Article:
Rabat is an attractive city of domes and minarets, sweeping terraces,
and green spaces. It is markedly more pleasant than
some other Moroccan cities and is also undergoing fundamental
change. Facing Salé, its ancient rival, across Wadi Bou Regreg,
Rabat was made Morocco’s political and administrative capital in
1912 by Marshal Lyautey. Today also the country’s financial capital,
it is the main university town and the second-largest metropolis
The Kasbah takes its name from the Oudayas, an Arab tribe with a
warrior past that was settled here by Moulay Ismaïl (1672-1727) to
protect the city from the threat
of rebel tribes. Part of the city
walls that surround this “fortress”, built on the top
of a cliff,
date from the Almohad period (1147-1248). The city walls surrounding
the Kasbah were built in 1195 by Yacoub el mansour after his victory
over Alfonso III. Sights to visit in and around the Kasbah: Bab
Oudaya, the El Atika mosque, Café Maure and the Andalusian Garden.
Mohammed V Mausoleum
Raised in memory of Mohammed V, the father of Moroccan independence,
this majestic building was commissioned by his son,
Hassan II. It was designed by the
Vietnamese architect Vo Toan and built with the help of 400 Moroccan
craftsmen. The group
of buildings that make up the mausoleum
of Mohammed V include a mosque and a museum devoted to the history
of the Alaouite dynasty. The mausoleum itself, in white Italian
marble, stands on a platform 3.5m (11.5ft) high. Entry is through a
door that opens onto a stairway leading
to the dome beneath which lies the sarcophagus of Mohammed V.
Overlooking Wadi Bou Regreg from the hill it stands on since more
than eight centuries, the Hassan Tower is one of the city’s most
prestigious monuments and a great emblem of Rabat. It is the
unfinished minaret of the Hassan mosque, built by Yacoub el Mansour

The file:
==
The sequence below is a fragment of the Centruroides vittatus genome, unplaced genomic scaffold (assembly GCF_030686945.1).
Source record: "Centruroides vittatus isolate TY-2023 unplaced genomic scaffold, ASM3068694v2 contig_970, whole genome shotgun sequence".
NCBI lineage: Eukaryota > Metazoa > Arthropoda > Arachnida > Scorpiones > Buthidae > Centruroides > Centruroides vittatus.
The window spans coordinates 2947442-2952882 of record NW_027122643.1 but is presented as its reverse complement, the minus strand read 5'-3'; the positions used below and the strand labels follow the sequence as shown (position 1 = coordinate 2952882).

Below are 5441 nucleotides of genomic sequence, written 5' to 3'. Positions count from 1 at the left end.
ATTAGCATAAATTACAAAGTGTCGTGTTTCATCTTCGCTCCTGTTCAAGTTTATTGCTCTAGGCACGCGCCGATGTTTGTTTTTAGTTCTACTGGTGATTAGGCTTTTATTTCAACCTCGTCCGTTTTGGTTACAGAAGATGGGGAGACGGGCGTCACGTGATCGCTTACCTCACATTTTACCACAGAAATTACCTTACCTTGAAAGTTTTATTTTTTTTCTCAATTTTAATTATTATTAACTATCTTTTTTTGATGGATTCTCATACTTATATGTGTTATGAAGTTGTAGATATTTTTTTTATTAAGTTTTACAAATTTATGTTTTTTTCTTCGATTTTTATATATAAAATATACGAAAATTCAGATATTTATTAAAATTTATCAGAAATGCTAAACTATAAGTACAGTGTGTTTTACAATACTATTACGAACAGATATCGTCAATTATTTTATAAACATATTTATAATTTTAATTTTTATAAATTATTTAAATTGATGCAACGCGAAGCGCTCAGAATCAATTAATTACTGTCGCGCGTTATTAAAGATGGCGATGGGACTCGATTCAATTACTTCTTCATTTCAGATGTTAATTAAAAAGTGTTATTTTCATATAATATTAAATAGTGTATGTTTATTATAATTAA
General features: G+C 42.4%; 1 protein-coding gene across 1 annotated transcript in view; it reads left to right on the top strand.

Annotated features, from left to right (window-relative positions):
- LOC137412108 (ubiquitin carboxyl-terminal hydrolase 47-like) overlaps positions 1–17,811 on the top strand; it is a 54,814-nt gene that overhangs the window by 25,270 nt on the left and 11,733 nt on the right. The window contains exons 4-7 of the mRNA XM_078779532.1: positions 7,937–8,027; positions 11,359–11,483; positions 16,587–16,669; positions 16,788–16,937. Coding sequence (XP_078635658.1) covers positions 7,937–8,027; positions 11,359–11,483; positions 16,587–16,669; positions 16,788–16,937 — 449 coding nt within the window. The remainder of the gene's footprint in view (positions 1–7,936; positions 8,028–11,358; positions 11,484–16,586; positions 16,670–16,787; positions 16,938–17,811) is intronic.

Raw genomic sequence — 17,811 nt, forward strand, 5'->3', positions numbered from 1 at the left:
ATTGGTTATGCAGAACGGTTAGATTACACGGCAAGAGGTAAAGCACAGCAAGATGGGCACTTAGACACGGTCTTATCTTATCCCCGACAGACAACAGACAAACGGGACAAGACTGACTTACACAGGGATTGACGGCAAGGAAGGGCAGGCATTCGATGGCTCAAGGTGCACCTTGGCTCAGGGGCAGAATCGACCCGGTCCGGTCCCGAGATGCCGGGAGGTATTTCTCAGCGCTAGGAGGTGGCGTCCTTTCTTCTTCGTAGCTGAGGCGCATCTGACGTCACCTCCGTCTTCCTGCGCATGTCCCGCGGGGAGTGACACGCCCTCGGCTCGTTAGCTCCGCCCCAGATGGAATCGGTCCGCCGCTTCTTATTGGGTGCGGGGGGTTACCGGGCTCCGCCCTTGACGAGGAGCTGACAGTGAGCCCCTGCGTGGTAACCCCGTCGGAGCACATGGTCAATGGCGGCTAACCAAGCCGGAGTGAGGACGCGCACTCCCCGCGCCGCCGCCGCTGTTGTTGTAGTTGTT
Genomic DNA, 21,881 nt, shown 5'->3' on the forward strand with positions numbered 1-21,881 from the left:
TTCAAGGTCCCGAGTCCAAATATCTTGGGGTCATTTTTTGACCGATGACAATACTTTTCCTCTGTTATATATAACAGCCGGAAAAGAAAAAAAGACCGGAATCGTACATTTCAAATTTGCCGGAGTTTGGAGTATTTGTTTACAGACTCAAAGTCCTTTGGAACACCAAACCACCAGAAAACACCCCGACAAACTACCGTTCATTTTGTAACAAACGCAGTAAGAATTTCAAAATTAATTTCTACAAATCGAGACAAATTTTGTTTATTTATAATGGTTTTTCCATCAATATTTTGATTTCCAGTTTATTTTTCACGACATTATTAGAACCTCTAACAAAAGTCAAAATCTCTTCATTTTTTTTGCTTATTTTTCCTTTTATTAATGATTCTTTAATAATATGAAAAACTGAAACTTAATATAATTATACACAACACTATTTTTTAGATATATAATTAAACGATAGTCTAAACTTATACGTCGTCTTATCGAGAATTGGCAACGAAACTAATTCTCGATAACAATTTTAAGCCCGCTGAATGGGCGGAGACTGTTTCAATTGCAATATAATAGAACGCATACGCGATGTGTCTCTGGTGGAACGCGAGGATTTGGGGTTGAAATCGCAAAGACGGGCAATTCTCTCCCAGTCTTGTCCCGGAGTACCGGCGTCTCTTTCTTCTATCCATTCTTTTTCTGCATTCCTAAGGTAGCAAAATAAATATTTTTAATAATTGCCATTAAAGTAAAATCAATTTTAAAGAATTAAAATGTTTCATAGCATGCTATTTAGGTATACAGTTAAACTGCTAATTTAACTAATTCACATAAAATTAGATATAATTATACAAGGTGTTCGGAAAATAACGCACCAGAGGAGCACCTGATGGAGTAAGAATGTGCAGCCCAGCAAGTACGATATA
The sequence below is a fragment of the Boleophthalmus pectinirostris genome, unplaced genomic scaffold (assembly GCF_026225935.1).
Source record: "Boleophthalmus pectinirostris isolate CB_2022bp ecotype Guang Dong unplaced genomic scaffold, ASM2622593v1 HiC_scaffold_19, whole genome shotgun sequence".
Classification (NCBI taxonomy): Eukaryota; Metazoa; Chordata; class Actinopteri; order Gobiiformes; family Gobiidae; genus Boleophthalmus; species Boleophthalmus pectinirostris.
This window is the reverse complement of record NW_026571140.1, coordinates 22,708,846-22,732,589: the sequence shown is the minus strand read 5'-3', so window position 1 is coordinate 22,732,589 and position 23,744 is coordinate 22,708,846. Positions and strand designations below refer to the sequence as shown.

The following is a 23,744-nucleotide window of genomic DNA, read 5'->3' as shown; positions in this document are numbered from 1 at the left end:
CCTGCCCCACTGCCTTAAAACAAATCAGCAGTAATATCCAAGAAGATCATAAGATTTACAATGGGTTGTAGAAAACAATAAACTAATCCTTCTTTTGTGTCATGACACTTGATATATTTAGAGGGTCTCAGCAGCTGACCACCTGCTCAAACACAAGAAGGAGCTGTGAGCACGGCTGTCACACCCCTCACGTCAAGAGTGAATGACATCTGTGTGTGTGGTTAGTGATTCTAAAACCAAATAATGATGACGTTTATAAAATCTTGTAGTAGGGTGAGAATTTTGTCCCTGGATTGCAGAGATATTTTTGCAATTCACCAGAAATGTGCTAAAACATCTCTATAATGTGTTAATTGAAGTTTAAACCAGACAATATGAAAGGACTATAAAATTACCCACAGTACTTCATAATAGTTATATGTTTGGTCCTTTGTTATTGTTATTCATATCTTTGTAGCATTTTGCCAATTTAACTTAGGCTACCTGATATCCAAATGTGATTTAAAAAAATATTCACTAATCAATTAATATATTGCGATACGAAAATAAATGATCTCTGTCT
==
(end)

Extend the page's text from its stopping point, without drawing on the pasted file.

around 1196. After his death in 1199, the unfinished mosque fell
into disrepair and 1755 an earthquake destroyed everything
but the mosque’s minaret. Today’s
remains still show the intended grandeur of the mosque. It was to
have surpassed the height
of the Koutoubia Mosque in Marrakesh and
the Giralda in Seville, but it was never completed. It was from the
Hassan Tower that Mohammed V conducted the first Friday prayers
after independence was declared 18th of November 1956.
Dar el Makhzen & Mechouar
An extensive complex enclosed within its own walls, the Dar el
Makhzen (Royal Palace) is inhabited by about 2000 people. Built
on the site of an 18th century royal
residence, the current palace was completed in 1864, but was
constantly enlarged thereafter.
The palace now houses the offices of
Moroccan government, the Supreme Court, the Prime Minister’s
offices, the Ministry of Habous (responsible for religious
organizations), an extensive garden and the El Fas Mosque. The
Mechouar, a place of public assembly,
is the venue for major gatherings.
Traditionally the king would reside in the former harem, but King
Mohammed VI stays in his own private residence.
Winter temperature = 8 - 18°C Summer temperature = 15 – 30°C.
Mild, rainy winters and hot summers with high humidity level
Mawazine Festival Rhythms of the World MAY.
Official website of the festival: